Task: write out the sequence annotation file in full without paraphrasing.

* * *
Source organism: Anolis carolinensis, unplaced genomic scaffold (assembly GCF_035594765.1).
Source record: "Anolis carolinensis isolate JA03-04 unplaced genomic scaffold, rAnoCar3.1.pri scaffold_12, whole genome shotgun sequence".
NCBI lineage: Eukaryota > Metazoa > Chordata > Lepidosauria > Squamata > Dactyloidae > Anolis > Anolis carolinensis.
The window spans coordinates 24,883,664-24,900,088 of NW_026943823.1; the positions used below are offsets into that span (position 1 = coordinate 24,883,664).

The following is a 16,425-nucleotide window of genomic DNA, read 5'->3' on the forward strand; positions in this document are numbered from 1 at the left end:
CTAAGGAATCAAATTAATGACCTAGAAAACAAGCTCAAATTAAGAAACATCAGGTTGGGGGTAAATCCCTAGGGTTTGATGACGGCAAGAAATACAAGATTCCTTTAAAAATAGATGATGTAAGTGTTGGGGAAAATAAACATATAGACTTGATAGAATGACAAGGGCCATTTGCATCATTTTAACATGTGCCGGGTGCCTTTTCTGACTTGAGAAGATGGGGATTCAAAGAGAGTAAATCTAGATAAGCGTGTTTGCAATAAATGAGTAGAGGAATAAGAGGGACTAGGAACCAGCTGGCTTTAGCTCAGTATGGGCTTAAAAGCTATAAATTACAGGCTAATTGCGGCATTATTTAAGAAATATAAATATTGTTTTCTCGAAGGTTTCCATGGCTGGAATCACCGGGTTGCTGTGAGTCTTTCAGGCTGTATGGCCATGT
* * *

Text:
Source organism: Anolis carolinensis, unplaced genomic scaffold (assembly GCF_035594765.1).
Source record: "Anolis carolinensis isolate JA03-04 unplaced genomic scaffold, rAnoCar3.1.pri scaffold_12, whole genome shotgun sequence".
NCBI lineage: Eukaryota > Metazoa > Chordata > Lepidosauria > Squamata > Dactyloidae > Anolis > Anolis carolinensis.
The window spans coordinates 24,883,664-24,900,088 of NW_026943823.1; the positions used below are offsets into that span (position 1 = coordinate 24,883,664).

The following is a 16,425-nucleotide window of genomic DNA, read 5'->3' on the forward strand; positions in this document are numbered from 1 at the left end:
CTAAGGAATCAAATTAATGACCTAGAAAACAAGCTCAAATTAAGAAACATCAGGTTGGGGGTAAATCCCTAGGGTTTGATGACGGCAAGAAATACAAGATTCCTTTAAAAATAGATGATGTAAGTGTTGGGGAAAATAAACATATAGACTTGATAGAATGACAAGGGCCATTTGCATCATTTTAACATGTGCCGGGTGCCTTTTCTGACTTGAGAAGATGGGGATTCAAAGAGAGTAAATCTAGATAAGCGTGTTTGCAATAAATGAGTAGAGGAATAAGAGGGACTAGGAACCAGCTGGCTTTAGCTCAGTATGGGCTTAAAAGCTATAAATTACAGGCTAATTGCGGCATTATTTAAGAAATATAAATATTGTTTTCTCGAAGGTTTCCATGGCTGGAATCACCGGGTTGCTGTGAGTCTTTCAGGCTGTATGGCCATGT